The fact being checked:
Bernie Sanders has been criticized as hypocritical for only paying his interns $12 an hour despite his campaigning to raise the minimum wage to $15 an hour.
Snopes’ unbiased and objective analysis:
WHAT’S TRUE: Bernie Sanders pays his interns $12 an hour.
WHAT’S FALSE: Bernie Sanders pays his staff workers $12 an hour.
Ah! It’s misleading to say that Bernie, who said during the campaign,
“Millions of Americans are working for totally inadequate wages. We must ensure that no full-time worker lives in poverty. The current federal minimum wage is starvation pay and must become a living wage. We must increase it to $15 an hour over the next several years.”
was a hypocrite who, as a meme circulating in 2016 claimed, he only payed his “staff interns” $12 an hour while simultaneously campaigning to raise the national minimum wage of $15.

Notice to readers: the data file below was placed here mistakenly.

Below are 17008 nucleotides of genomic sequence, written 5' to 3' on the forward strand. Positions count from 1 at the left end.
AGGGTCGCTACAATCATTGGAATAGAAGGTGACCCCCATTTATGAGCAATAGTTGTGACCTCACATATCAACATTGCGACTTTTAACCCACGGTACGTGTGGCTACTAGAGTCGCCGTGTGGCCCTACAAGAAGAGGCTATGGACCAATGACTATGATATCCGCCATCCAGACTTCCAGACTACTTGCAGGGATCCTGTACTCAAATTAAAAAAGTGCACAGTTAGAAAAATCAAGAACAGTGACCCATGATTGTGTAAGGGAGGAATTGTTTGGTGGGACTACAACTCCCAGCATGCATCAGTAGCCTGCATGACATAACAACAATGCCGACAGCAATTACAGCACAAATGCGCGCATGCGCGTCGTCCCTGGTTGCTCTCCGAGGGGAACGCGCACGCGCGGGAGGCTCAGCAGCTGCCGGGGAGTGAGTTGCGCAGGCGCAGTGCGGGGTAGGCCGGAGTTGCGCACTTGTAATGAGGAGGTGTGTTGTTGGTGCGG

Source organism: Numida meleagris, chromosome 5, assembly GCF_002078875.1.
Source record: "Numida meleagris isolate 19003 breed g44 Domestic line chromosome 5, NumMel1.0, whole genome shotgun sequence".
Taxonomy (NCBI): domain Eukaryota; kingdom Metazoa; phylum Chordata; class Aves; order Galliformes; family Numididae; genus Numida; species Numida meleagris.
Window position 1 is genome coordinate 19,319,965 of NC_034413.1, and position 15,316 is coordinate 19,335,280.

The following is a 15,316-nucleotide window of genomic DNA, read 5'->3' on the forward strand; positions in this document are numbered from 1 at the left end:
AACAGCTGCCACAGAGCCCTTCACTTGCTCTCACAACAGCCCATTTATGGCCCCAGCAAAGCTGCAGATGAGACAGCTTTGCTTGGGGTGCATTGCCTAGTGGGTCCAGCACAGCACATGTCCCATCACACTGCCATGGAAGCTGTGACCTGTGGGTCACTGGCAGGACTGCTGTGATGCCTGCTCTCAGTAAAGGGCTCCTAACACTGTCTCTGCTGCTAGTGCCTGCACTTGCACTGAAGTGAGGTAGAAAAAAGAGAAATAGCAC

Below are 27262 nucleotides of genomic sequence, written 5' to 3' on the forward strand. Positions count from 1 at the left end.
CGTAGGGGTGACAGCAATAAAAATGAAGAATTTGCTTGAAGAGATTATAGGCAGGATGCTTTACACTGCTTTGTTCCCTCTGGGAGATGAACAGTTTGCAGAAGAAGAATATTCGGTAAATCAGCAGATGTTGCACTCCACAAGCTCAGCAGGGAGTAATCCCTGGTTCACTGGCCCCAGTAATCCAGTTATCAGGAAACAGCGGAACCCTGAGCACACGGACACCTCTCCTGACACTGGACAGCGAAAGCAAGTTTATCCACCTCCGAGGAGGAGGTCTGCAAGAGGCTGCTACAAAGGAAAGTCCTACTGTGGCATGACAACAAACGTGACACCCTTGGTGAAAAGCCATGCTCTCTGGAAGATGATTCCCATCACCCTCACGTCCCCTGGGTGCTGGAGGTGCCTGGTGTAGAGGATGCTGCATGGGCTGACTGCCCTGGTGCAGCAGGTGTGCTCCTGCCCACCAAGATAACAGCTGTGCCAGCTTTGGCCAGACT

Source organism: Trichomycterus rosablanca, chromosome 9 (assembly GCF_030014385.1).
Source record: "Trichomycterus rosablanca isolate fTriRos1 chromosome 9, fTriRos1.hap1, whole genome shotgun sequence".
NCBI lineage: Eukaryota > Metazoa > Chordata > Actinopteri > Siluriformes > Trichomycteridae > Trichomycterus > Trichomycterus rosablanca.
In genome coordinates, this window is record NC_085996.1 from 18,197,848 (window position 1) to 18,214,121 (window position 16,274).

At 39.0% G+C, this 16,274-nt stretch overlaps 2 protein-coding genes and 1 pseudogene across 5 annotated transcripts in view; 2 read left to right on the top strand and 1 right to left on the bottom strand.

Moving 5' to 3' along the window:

Says Snopes, spinning like mad: Continue reading
1. Update: We discussed earlier the accusations by former staff that Rep. Tom Garrett (R-Va.) had used his Congressional staff to perform personal tasks for him, his wife, and his dog. Now he has announced that he will not seek re-election, because he needs to deal with his alcoholism. As we know from many previous example, alcoholism is the go-to excuse for all manner of misconduct. In truth, it doesn’t make anyone misuse public funds, it doesn’t make anyone turn their staff into domestic help. This is a face-saving lie in most cases. In any case, good riddance.
2. Never mind football, what matters most is division and protest. DNC co-chair Keith Ellison actually tweeted this:
Yes, he is advocating a boycott of the NFL because the owners have decided that their ticket-purchasers should not be required to watch protests on the field before kick-off. Ellison and the other fans of making every aspect of American life a source of political discord believe that the protests, incoherent as they are, are more important than the games. He would inflict financial losses on a business for a completely reasonable policy, because it doesn’t further a progressive agenda. And, of course, those most harmed by a successful boycott would be the players. Continue reading